CYDA and All Means All are also co-Convenors and Members of the Australian Coalition for Inclusive Education (ACIE), an an initiative comprising organisations that share a commitment to advance inclusive education in Australia and across state and territory education systems.
CYDA and All Means All thank the Australian Human Rights Commission (AHRC) for the opportunity to provide this submission to Free and equal: An Australian conversation on human rights (this Submission).
This submission is intended to raise high level issues as they particularly relate to children and young people with disability and their families, with a focus on the right to education. In this regard, our respective organisations have had limited capacity to engage in this process more comprehensively due to timing and resourcing issues, but we value this opportunity and would be pleased to be contacted for further information or discussion in relation to any of the matters that we have raised in this Submission.
Australia has ratified international treaties, including the United Nations Convention on the Rights of Persons with Disabilities (CPRD) and the United Nations Convention on the Rights of the Child (CRC), that recognise the human rights of children and young people with disability and impose on Australia as a State Party, certain legal obligations, including in respect of the right to inclusive education and employment, the right to home and family, the right to freedom of expression, the right to a decent standard of living and the right to live in the community, the right to access to services and the right to equality and non-discrimination, among others.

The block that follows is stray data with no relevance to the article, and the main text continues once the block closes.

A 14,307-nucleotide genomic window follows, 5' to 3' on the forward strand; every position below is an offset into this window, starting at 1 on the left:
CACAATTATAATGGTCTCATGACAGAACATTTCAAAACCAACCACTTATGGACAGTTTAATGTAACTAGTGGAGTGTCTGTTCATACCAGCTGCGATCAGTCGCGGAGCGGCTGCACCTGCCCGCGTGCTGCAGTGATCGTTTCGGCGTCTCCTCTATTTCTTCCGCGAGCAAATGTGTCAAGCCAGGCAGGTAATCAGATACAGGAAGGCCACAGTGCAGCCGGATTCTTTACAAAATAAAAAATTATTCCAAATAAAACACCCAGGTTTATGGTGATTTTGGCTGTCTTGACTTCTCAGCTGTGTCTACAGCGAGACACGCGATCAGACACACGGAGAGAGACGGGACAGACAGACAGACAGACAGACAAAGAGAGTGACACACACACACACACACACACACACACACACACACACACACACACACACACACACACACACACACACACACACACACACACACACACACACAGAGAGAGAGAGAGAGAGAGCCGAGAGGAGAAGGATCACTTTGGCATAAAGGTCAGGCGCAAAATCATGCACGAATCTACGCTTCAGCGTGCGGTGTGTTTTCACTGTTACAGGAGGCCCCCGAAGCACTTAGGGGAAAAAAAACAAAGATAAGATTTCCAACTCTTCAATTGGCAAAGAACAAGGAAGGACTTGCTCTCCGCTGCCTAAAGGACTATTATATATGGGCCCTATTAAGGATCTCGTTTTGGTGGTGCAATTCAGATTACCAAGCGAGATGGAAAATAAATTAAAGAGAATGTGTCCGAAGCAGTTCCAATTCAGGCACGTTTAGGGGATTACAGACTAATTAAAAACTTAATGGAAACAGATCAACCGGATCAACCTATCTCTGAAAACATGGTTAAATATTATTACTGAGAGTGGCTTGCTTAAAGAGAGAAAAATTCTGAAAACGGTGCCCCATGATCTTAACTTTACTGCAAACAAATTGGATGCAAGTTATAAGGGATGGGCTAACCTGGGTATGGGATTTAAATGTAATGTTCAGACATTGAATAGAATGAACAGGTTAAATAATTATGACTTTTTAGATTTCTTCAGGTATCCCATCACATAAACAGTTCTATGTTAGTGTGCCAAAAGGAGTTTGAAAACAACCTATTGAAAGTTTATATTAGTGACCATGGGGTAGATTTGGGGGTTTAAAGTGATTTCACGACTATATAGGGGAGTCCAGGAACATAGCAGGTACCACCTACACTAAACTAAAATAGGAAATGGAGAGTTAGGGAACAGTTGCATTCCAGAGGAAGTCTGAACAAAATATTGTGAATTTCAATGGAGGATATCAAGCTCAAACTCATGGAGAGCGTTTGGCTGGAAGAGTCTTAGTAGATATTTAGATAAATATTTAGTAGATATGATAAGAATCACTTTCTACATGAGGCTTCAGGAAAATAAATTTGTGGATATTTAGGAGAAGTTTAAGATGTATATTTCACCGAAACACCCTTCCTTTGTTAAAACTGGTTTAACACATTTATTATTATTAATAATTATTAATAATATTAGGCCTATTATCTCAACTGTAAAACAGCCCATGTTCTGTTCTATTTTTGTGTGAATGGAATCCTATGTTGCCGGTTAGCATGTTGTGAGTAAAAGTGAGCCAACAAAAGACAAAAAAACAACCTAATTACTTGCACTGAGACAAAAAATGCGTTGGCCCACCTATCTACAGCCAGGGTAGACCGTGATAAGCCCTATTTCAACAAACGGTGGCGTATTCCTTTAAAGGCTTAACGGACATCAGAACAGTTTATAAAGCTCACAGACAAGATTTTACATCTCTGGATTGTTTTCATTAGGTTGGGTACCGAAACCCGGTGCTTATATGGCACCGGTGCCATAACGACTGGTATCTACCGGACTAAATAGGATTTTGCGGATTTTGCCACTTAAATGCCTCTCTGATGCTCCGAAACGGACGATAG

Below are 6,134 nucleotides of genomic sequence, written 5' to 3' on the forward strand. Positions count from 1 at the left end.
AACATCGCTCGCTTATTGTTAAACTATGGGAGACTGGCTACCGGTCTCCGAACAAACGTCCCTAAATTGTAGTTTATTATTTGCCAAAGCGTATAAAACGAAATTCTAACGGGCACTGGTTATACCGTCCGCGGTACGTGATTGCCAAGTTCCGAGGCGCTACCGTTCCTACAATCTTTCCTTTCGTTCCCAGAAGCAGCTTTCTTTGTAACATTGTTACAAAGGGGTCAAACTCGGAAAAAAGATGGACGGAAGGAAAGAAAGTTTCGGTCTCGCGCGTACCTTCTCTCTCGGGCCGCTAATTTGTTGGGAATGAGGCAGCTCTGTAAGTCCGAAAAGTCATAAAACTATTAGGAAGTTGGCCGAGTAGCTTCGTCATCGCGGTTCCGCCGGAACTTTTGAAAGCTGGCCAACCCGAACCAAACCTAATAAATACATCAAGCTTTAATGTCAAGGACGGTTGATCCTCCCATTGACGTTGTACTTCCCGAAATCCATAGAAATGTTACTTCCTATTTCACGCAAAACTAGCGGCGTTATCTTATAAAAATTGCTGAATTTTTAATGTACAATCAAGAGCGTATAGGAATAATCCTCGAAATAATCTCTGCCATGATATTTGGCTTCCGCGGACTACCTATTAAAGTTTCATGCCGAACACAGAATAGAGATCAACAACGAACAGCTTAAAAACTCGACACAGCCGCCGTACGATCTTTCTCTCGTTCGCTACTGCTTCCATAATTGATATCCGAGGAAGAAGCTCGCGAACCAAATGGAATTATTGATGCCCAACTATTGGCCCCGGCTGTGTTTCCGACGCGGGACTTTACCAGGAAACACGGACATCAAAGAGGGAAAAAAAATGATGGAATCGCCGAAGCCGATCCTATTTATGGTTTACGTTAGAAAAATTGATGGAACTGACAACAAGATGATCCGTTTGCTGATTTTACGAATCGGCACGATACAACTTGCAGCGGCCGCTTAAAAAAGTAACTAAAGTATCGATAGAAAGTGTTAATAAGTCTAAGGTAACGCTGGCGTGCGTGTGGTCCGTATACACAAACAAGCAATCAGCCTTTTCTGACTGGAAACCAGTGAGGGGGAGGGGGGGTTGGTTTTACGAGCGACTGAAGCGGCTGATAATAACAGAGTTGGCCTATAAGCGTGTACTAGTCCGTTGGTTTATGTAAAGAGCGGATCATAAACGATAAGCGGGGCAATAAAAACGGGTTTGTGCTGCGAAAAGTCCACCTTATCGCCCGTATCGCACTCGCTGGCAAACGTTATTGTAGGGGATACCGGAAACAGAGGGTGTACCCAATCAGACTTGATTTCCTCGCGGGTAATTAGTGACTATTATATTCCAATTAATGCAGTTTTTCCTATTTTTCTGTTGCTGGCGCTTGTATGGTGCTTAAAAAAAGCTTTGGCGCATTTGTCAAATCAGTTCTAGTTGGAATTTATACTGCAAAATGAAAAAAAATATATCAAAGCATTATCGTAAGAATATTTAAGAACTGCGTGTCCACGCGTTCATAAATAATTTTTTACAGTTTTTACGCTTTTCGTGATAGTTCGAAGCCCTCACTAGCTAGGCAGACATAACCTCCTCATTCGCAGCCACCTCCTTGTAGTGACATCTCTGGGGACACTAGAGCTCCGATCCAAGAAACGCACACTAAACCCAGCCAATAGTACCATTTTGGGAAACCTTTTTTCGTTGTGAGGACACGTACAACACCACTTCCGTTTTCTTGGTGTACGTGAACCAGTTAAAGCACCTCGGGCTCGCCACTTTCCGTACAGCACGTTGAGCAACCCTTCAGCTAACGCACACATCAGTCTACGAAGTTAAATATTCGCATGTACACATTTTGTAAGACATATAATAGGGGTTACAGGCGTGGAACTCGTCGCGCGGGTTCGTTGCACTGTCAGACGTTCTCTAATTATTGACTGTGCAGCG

However, Australia is failing to uphold many of these rights in significant ways. In September of this year, the UN Committee on the Rights of Persons With Disabilities (CRPD Committee) released its Concluding Observations following its review of Australia’s compliance with the CRPD. Notably, the CRPD Committee expressed serious concerns about a range of issues and strongly criticised, among other things, current legal and policy frameworks and the general failure of Australia to harmonise domestic legislation with the CRPD. CYDA and All Means All made submissions to this process and agree with the CRPD Committee’s Concluding Observations.